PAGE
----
Denver Health Accused of Union-Busting: Take Action

Despite serving on the frontlines of the pandemic, health care workers in Denver say their union is being busted.

Since March, local health professionals have navigated a pandemic that highlighted pay disparities between top executives receiving hefty bonuses and frontline workers. The crisis has also exposed grievances from hospital staffers, who unionized in May. Denver Health Workers United asked for more hazard pay, protective equipment, and better working conditions to help them stay safe while helping the public stay safe.

“I joined Denver Health Workers United because I believe many workers like me are certainly underpaid for the work that we provide,” said Sara Jungels, a certified nursing assistant. “On January first, my base pay of $14.35 will not meet the city of Denver’s minimum wage increase. And I’m not alone in this.”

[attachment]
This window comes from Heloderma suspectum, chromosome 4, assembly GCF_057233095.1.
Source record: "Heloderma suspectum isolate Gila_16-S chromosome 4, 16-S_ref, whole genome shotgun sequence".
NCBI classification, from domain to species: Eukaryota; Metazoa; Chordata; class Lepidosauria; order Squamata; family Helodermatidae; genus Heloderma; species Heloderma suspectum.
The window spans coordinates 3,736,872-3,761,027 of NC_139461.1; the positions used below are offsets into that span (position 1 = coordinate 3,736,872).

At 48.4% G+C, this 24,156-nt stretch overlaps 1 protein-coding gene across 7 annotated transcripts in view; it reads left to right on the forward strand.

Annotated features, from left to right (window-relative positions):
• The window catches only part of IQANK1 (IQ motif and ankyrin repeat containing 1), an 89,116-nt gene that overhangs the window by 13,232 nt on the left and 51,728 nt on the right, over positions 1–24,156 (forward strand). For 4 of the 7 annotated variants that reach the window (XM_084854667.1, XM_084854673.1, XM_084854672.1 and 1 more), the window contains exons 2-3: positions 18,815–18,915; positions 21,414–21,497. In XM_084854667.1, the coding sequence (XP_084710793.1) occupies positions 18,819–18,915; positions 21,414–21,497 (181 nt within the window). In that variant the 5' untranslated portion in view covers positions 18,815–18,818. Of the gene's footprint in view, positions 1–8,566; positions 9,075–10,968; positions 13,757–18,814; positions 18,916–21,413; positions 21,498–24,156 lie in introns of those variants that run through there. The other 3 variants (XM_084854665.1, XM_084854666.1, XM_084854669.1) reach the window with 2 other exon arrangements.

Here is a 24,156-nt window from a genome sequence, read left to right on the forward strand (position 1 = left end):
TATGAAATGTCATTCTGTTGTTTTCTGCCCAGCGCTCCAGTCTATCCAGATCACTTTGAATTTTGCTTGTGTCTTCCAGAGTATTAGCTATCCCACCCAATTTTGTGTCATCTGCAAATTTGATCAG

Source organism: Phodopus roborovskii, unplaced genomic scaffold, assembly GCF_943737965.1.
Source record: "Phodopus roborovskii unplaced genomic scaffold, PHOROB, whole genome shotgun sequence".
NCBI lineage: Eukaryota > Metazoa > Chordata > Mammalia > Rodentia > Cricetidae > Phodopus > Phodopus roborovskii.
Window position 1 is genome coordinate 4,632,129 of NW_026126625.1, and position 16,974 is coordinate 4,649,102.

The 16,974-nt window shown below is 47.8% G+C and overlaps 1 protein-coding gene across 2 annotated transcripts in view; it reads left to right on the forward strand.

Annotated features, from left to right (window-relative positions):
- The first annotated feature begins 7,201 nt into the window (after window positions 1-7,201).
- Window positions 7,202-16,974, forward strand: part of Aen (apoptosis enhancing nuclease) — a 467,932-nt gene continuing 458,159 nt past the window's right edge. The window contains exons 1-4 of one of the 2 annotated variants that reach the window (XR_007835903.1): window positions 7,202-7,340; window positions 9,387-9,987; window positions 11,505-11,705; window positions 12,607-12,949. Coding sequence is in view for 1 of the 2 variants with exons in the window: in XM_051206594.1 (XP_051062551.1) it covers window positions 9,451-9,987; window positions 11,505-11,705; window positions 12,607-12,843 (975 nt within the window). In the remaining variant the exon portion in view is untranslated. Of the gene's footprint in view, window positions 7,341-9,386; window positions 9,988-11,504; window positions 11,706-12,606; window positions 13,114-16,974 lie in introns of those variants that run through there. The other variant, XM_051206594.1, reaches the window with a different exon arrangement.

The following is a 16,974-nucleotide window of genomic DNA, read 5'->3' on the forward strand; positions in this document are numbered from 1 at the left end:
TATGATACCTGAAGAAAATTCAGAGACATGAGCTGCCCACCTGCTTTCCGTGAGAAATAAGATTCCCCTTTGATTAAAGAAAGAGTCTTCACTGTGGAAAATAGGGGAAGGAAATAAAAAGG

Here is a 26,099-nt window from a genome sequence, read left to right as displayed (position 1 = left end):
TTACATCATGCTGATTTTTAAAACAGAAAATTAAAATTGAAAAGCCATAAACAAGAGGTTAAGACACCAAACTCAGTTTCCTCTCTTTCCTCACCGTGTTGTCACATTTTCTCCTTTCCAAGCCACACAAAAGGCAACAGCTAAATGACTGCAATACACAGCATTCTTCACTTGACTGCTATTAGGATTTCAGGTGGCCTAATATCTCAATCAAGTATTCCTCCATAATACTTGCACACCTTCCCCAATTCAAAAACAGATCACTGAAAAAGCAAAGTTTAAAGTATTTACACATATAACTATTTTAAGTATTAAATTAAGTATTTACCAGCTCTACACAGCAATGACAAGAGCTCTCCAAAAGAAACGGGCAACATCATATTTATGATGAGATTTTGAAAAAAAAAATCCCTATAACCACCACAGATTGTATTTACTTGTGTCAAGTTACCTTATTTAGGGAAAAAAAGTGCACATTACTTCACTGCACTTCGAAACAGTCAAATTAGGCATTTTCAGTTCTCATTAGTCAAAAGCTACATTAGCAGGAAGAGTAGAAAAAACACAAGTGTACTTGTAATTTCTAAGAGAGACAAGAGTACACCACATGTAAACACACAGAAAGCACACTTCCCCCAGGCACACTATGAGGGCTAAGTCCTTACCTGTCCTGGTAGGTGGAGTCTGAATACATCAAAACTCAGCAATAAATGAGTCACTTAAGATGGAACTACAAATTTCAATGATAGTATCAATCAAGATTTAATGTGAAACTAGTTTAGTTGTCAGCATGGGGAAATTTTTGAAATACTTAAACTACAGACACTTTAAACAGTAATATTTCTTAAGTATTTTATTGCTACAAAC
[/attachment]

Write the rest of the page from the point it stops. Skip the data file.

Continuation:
Denver Health Workers United is not allowed to collectively bargain because it is a state entity, according to the union. Hospital CEO Robin Wittenstein said all employees will make Denver’s minimum wage requirements next year.

Katie Bakes, who runs the hospital’s “at-risk” intervention program, said executives have retaliated against her for recruiting union members. Others have accused hospital brass of union-busting after Wittenstein sent a letter to staffers in May that appeared to discourage signing up with the union.

Another report says Denver Health retaliated against staff who spoke out about COVID-19 and systemic racism.

How can you help?

Call Denver Health at (303) 436-6000 and politely ask to leave a message for CEO Robin Wittenstein.

Are you on Twitter? Tweet at Denver Health and let them know what you think of union-busting. Their Twitter account is @DenverHealthMed

Are you on Facebook? Leave a comment on Denver Health’s page.

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